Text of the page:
It is fall in central Idaho. Everything seems to be in a hurry to get somewhere before the first leaf falls from the trees. Chinook salmon have an extraordinary sense of urgency. This is their spawning season. They have a short period of time to reach their spawning grounds before they die.
Meanwhile, several agencies and tribes migrate to these waters to document this event. Established stream transects are surveyed each year. Some have been surveyed since the 1950s.
Specifically, surveyors are looking for Chinook salmon nests. The nests are called redds. Female salmon will excavate the nest and cover the eggs with gravel after they are fertilized by a male. (For more information about Chinook salmon redd identification click here.)
Besides documenting the redds, the crews collect data from the Chinook carcasses. They collect information about the fish’s size and condition, whether it is of hatchery or natural origin, and all tags and other marks they may have. Samples are also collected to determine their age and genetic details.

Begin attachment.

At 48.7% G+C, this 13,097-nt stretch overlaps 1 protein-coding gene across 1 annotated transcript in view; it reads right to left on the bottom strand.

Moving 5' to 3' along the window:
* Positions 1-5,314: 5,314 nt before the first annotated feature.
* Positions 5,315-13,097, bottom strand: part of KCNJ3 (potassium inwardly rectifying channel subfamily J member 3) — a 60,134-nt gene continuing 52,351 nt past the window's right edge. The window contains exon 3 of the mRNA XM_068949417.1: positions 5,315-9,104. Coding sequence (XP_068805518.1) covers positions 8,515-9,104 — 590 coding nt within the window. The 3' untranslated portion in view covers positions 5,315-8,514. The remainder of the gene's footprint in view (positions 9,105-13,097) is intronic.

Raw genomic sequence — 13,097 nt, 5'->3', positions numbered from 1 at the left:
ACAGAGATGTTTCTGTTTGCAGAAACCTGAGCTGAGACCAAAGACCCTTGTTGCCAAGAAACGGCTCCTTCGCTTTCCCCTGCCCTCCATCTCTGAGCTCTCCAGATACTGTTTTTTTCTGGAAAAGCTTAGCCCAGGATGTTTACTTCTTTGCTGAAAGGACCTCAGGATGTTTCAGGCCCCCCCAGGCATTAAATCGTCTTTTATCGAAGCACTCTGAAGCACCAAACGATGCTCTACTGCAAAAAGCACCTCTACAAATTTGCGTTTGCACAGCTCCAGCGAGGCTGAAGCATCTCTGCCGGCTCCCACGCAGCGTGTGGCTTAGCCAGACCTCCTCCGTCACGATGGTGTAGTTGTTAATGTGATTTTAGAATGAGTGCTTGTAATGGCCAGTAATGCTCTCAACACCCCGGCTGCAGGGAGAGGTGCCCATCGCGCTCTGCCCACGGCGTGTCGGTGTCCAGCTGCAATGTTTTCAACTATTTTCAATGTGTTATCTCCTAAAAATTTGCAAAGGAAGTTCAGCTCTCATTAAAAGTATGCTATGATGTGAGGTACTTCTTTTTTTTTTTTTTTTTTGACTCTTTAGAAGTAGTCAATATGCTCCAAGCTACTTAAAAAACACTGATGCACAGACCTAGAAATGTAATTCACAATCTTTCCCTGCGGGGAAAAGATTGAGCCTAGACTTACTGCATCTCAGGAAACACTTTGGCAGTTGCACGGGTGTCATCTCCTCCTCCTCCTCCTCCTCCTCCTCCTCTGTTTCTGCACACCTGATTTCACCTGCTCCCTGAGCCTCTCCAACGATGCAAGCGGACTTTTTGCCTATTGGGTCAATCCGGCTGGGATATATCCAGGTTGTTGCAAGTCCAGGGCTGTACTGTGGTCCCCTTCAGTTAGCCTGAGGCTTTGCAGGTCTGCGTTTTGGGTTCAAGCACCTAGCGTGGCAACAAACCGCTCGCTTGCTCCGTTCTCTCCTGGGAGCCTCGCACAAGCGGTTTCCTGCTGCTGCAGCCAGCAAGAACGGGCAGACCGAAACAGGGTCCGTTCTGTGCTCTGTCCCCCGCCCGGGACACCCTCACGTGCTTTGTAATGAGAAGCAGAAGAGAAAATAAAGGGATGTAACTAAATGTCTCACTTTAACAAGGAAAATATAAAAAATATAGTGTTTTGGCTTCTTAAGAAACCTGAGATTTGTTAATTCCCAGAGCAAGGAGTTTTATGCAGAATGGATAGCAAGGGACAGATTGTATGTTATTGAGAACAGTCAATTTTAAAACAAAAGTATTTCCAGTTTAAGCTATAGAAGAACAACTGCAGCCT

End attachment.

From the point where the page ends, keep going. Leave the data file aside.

The crews conduct the surveys by truck, foot, rafts, helicopters, and now small unmanned air systems, also known as drones.
Before heading for the streams, crews must attend spawning ground survey training sessions. This is to ensure accuracy and consistency among the diverse group of participant agencies and tribes.
The data allows fisheries and habitat managers to track anadromous fish population trends. Resource managers and others will use this information to guide policy decisions to support the fish. The survey data is especially helpful to detect fish response to habitat changes whether by natural causes, such as wild fires, or man-made, such as after habitat restoration projects.
The ultimate goal of all this attention to detail is to preserve, protect, perpetuate, and manage these magnificent salmon for current and future generations.
For more information on Idaho’s wild salmon and steelhead click here.
- Attribution:Evan Brown - IDFG